Singapore Introduces Sustainability Standard for Data Centres Operating in Tropical Climates

Singapore has launched one of the world’s first standards for optimising energy efficiency for data centres (DCs) in tropical climate countries.

The standard comes after a working group comprising domain and technical experts from both industry and academia, as well as government agencies worked on establishing a set of guidelines to enable the operation of DCs at higher temperature settings while optimising energy efficiency.

DCs are important enablers of the digital economy. However, DCs are also intensive users of resources like land, water, and energy. In a typical data centre, cooling systems account for up to 40% of total energy consumption with many operators choosing to operate their equipment at temperatures of 22 C and below. The cooling of DCs in a warmer tropical climate environment presents additional challenges as more energy is used to operate the cooling systems.

As demand for DCs increases, energy efficiency will be critical for ensuring the sustainable growth of the industry. Globally, there is a consensus amongst DC operators on the need to operate their DCs sustainably.

There is also increased awareness that it is possible to operate DCs at higher temperatures while achieving optimal results. However, there is a lack of established industry guidelines on how to safely raise DCs’ operating temperatures in a tropical climate, and at higher humidity levels. Singapore’s new standard was developed against this background and following consultation with the industry.

The new standard announced by Singapore’s Infocomm Media Development Authority (IMDA) aims to help DCs develop a roadmap to support the gradual increase in the DC operating temperatures to 26 C and above.

This could lead to DCs potentially benefiting from a 2% to 5% cooling energy savings, with every 1°C increase in the DC operating temperature.

Green Mark Certification

IMDA’s new standard forms part of the Digital Connectivity Blueprint which was launched on 5 June 2023, within the Blueprint, sustainability will be a paramount design factor in Singapore’s digital infrastructure, so it can grow its digital economy in line with other long-term climate commitments.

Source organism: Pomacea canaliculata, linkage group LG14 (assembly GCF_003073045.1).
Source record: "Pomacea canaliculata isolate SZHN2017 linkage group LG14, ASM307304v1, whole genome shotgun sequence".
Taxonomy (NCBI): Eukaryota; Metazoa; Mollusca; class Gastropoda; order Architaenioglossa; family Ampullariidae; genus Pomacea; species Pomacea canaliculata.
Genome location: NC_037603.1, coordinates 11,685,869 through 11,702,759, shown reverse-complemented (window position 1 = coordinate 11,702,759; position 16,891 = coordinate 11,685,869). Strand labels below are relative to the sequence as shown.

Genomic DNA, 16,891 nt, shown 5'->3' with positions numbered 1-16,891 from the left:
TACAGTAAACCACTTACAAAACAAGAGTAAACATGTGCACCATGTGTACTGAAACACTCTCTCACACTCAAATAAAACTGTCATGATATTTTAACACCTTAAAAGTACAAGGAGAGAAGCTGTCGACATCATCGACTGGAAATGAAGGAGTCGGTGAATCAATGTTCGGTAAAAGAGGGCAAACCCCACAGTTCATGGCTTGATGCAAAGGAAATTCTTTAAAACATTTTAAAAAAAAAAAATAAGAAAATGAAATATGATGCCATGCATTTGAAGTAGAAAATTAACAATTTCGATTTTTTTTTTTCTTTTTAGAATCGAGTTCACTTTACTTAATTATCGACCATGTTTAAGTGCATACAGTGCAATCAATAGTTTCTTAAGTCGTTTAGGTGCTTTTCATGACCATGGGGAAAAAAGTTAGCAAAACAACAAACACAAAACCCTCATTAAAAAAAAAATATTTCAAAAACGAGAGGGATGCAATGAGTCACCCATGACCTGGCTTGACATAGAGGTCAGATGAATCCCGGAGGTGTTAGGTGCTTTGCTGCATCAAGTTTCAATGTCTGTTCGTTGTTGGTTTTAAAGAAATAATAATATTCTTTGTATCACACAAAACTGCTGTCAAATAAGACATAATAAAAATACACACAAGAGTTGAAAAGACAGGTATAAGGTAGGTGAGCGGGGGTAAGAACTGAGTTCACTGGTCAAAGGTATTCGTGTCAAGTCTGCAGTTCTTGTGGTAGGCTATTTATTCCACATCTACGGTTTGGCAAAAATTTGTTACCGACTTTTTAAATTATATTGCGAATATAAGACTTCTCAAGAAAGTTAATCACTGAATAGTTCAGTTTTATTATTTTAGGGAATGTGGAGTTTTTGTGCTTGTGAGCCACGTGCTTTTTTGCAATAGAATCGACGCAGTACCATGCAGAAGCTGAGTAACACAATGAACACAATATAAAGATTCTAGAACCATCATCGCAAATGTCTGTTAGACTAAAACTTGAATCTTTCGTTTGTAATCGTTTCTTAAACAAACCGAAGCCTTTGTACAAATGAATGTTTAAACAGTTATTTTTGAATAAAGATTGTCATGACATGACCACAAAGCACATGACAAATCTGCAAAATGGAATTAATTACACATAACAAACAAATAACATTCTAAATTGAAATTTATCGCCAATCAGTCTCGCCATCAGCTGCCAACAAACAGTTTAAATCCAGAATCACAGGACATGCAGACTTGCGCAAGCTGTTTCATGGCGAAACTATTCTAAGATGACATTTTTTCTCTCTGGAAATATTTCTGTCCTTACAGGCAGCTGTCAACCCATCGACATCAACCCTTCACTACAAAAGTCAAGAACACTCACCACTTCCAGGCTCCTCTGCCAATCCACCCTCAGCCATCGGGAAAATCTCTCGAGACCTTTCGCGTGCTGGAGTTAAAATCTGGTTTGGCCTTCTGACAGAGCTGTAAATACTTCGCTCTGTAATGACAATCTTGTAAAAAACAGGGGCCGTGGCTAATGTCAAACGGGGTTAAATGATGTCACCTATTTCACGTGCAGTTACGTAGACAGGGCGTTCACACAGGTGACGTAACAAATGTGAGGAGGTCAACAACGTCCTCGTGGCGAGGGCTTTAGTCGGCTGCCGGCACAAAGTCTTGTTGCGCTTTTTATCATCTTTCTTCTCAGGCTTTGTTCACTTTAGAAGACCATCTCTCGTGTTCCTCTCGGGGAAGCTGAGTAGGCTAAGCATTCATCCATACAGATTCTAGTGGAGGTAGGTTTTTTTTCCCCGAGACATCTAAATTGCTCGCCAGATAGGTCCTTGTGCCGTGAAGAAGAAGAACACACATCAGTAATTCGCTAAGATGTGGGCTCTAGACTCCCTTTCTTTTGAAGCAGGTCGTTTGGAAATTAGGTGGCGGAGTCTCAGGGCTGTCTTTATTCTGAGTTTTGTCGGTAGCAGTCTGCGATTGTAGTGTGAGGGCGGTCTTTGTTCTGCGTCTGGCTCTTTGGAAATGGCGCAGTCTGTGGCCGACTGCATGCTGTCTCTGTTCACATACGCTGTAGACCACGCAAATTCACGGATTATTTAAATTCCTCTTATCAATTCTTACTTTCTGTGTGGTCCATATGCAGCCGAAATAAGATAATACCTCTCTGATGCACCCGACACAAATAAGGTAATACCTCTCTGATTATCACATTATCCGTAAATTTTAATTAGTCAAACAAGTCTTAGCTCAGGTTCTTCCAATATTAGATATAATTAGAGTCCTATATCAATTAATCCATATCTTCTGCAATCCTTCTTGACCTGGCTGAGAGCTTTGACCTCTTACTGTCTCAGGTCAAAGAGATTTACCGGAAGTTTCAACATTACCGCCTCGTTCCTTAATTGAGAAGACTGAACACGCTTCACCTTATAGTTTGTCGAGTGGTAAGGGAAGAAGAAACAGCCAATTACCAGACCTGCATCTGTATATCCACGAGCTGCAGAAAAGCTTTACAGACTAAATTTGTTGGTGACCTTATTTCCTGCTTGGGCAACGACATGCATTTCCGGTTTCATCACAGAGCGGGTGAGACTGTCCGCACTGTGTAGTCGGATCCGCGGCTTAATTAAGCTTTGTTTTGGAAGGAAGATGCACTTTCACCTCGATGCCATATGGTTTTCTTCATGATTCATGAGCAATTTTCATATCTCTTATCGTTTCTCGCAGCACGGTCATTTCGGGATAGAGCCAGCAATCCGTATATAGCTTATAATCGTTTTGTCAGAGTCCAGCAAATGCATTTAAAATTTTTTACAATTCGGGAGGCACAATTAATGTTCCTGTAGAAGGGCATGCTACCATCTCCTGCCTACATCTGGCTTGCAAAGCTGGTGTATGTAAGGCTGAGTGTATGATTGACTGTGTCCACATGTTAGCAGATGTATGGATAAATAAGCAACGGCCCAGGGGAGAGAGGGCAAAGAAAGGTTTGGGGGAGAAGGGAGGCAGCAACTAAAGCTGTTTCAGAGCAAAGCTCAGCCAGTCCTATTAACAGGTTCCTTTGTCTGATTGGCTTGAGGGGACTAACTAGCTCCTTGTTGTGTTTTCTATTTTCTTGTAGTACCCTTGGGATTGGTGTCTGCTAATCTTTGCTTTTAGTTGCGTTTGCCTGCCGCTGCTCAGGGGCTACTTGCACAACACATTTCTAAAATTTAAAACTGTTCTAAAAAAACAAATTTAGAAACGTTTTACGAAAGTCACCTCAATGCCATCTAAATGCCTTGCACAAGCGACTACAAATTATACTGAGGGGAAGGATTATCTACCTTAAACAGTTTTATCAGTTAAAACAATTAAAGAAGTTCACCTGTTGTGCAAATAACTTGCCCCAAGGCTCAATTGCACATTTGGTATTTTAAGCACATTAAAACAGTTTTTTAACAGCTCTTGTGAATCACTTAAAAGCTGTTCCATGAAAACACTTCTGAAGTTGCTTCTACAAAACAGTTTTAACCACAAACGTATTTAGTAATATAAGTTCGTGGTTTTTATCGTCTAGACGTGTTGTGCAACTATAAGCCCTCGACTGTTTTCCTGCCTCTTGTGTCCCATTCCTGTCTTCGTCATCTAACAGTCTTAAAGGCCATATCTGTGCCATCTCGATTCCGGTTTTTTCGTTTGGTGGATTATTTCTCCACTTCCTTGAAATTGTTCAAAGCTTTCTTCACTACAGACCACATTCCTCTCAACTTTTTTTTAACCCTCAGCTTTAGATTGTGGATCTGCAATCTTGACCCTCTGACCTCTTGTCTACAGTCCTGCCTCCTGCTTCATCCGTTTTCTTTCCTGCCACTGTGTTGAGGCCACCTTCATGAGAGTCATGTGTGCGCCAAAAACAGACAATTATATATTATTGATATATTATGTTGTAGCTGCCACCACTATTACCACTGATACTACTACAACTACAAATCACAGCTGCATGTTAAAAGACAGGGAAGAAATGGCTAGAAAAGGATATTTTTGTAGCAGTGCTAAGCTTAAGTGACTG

The standard for tropical DCs complements other sustainability-related industry standards and best practices that are key in the city state’s push for sustainability in Singapore’s ICT ecosystem. In the longer term, the Singapore government will also chart a roadmap towards net-zero DCs that are powered by renewable energy, considering the necessary resource requirements such as land, power generating sources and green pathways.

To encourage greater adoption of the standards by the DCs operating in Singapore, IMDA is working with the Building & Construction Authority (BCA) to update the Green Mark scheme for DCs, which sets the energy efficiency and sustainability benchmarks for the DC industry, with this new standard for Tropical DCs.3

Pilot Trial

To bring Singapore forward as the regional hub for digital sustainability, IMDA is also building international private-public partnerships to drive the development of digital sustainability for a greener digital future.

IMDA is joining forces with key collaborators such as IBM and Microsoft, and Singapore is the first country to join the Green Software Foundation and European Green Digital Coalition as a supporting partner, to exchange best practices and promote the implementation of green software.

This will include efforts to equip the software community with knowledge of green software practices to design, develop and deploy sustainable digital applications, advance technologies to develop low-carbon digital applications and encourage the development of innovative carbon-aware solutions.

IMDA has worked with several DC operators in Singapore to trial this new standard to reduce energy use. For example, Digital Realty, has referenced this standard and successfully increased their DC operating temperatures by 2 C at two of their 4.5 MW data halls, which translates to a reduction of approximately 2-3% total energy usage in these data halls over the trial period to-date. The Government Technology Agency (GovTech) has also begun trialling higher temperatures in a Government DC, as part of their sustainability initiative.